Sometimes I try to figure out why I am so interested in religion and politics.
The only answer that I can come up with is that religion played such a tremendous role in my formative years, that I am still trying to make sense of how that impacted the person I have become.
I was a kid who went to my Southern Baptist church three times a week, always volunteered to help paint or clean, was the first one signed up for summer camp, and spent most of my waking hours at the house of my youth pastor. I wore Christian t-shirt unironically and threw away my secular music and replaced with (usually inferior) Christian music. I was an all-in evangelical.
Then, I went away to college and had a “this is water” moment. I didn’t jettison all the religious tradition I grew up with, but found that the mainline church is much better fit for me.
Is that transition from evangelicalism to mainline Protestant Christianity a typical religious path? I didn’t have any sense of that, but knew that I had some data that could answer that in the General Social Survey.
The GSS asks respondents, “In what religion were you raised?” And if a respondent indicates that they were raised Protestant, then a second question is asked to determine which specific denomination they were raised in.
These two questions coupled with a question about respondent’s current religious affiliation allows me to sort Protestants into both mainline and evangelical traditions, alongside determining the movement of Catholics and those without a religious affiliation.
First, I wanted to start with retention. I am defining retention as people who were raised in a religious tradition and still affiliate with that tradition as an adult. Which traditions are leaky boats? Which ones do a good job of keeping people in the fold? I calculated retention rates for each decade of the GSS, going back to the 1970s.
Notice first that evangelicals do a very good job of keeping people inside their tradition. In the 1970s, 19 out of 20 people raised evangelical said they will still evangelicals as adults.
However, that number has declined somewhat to 89.3 percent in the 2010s. That decline is a consistent pattern among other Christian groups.
For mainline Protestants, 86.9 percent stayed mainline in the 1970s but that has declined to just over two thirds in the most recent decade. Catholic retention looks very similar to that of mainline Protestants - starting at nearly 90 percent and now dropping to just 70 percent.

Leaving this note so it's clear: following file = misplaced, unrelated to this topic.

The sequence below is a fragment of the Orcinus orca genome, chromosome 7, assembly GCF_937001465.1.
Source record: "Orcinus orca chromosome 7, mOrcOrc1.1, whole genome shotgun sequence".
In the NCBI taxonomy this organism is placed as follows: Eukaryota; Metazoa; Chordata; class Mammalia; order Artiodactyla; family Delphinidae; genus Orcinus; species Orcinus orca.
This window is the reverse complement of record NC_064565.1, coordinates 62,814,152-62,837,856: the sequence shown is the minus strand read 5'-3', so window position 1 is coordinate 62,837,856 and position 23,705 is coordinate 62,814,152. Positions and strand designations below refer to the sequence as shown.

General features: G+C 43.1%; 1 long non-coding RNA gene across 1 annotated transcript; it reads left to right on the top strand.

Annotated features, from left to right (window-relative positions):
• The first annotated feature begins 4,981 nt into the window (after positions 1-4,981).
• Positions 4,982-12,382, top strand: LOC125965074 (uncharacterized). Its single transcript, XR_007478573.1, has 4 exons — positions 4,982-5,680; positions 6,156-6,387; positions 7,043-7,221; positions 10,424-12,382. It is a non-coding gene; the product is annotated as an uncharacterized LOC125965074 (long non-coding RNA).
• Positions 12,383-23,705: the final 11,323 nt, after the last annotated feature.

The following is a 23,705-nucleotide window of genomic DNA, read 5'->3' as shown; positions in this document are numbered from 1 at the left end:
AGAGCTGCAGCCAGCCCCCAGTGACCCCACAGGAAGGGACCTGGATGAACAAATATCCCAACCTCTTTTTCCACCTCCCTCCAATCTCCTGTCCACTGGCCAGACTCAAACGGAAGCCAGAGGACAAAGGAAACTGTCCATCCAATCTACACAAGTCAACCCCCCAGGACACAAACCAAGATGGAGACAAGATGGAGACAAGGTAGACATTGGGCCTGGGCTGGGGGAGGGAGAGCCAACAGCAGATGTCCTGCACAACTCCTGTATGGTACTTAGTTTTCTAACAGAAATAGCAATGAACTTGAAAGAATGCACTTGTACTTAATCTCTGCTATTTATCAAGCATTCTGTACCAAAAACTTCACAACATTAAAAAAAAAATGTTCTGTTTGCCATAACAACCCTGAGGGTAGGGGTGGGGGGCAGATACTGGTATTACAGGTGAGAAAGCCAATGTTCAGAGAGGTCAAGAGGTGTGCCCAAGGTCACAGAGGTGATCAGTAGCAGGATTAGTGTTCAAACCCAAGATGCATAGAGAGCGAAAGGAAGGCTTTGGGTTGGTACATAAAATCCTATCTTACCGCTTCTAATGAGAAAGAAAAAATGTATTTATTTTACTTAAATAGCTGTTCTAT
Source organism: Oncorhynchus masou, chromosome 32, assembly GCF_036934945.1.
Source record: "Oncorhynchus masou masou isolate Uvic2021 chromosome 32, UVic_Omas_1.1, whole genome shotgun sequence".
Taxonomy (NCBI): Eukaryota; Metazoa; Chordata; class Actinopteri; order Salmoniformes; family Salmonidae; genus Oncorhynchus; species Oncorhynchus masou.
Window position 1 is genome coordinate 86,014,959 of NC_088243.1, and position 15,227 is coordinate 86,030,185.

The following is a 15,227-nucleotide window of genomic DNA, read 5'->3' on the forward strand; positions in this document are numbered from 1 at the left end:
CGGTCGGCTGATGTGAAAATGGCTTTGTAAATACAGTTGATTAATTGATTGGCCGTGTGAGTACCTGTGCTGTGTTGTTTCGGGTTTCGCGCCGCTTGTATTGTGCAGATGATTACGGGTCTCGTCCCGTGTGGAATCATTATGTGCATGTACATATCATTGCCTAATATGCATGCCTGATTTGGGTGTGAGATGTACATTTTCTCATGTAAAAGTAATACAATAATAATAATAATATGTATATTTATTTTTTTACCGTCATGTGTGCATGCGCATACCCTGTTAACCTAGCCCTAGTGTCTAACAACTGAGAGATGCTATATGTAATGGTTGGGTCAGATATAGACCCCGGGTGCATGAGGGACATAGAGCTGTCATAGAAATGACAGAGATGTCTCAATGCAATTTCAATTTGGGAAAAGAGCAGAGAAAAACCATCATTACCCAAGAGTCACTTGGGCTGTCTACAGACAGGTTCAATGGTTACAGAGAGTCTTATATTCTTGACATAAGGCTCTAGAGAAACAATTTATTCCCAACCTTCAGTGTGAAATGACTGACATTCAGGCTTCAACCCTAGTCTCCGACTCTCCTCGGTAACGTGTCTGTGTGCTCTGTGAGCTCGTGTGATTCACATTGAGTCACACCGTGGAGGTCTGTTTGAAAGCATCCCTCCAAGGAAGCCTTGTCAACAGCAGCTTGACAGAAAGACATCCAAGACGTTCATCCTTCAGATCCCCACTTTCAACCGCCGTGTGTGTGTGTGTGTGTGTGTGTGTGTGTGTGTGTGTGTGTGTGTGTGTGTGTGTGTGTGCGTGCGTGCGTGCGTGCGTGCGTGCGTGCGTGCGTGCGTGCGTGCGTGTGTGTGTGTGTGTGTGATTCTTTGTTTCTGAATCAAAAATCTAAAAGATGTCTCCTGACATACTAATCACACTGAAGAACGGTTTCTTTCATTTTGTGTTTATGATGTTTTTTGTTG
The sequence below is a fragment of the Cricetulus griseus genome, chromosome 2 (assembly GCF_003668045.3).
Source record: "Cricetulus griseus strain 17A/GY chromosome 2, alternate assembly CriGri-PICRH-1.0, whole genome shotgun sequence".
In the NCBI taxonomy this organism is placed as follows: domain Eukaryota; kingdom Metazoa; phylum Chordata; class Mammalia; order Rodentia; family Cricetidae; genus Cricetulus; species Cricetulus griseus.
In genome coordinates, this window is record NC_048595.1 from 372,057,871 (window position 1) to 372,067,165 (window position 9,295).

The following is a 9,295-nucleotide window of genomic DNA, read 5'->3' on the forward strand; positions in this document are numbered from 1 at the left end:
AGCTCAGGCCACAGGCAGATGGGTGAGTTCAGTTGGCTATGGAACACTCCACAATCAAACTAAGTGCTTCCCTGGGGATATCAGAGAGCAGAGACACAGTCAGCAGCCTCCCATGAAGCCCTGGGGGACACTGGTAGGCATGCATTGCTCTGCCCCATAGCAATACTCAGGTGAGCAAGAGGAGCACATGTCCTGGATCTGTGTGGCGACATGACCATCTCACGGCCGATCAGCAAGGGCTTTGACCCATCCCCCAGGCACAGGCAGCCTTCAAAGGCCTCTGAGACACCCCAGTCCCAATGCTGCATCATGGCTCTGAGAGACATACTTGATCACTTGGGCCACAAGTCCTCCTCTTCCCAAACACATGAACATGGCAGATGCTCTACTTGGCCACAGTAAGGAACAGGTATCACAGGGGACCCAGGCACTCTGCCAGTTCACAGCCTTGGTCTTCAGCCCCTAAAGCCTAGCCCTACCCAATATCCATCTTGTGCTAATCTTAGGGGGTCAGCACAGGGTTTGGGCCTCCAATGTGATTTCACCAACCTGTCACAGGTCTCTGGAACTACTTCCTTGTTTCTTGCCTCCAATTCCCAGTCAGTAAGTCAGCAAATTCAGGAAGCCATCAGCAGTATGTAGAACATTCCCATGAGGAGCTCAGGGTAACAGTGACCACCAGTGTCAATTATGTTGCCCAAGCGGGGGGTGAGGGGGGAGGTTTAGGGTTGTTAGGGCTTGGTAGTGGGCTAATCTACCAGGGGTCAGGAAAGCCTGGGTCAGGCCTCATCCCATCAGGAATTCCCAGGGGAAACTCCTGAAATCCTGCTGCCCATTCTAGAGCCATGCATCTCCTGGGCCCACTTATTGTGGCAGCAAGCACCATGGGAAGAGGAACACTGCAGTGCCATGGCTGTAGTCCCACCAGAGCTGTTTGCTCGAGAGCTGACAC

The “nones” are the clear outlier for a number of reasons. First, their overall retention rate is much lower than the other groups analyzed. In the 1970s, just one in three people raised without a religious affiliation stayed unaffiliated as adults.
The second interesting finding is that retention rates have actually gone up over time for the unaffiliated. Now, two thirds of people raised “nones” stay “nones.” That retention number is within shouting distance of both Catholics and mainline Protestants in the most recent decade.
Let’s move now to a more nuanced and complicated view of the American religious landscape. I calculate all the moves across the seven traditions for the sample collected between 2000 and 2018. I visualized those moves as an alluvial diagram below.
The thickness of the bands represent the number of people who moved from one tradition to another and the colors designate the tradition people grew up in. Hi-res here.
Obviously, there’s a fair amount of volatility here. Lots of bands emerge from the top row and land at various points on the bottom row. Some of those thicker bands represent huge swaths of the American public, while the skinnier bands indicate much less movement.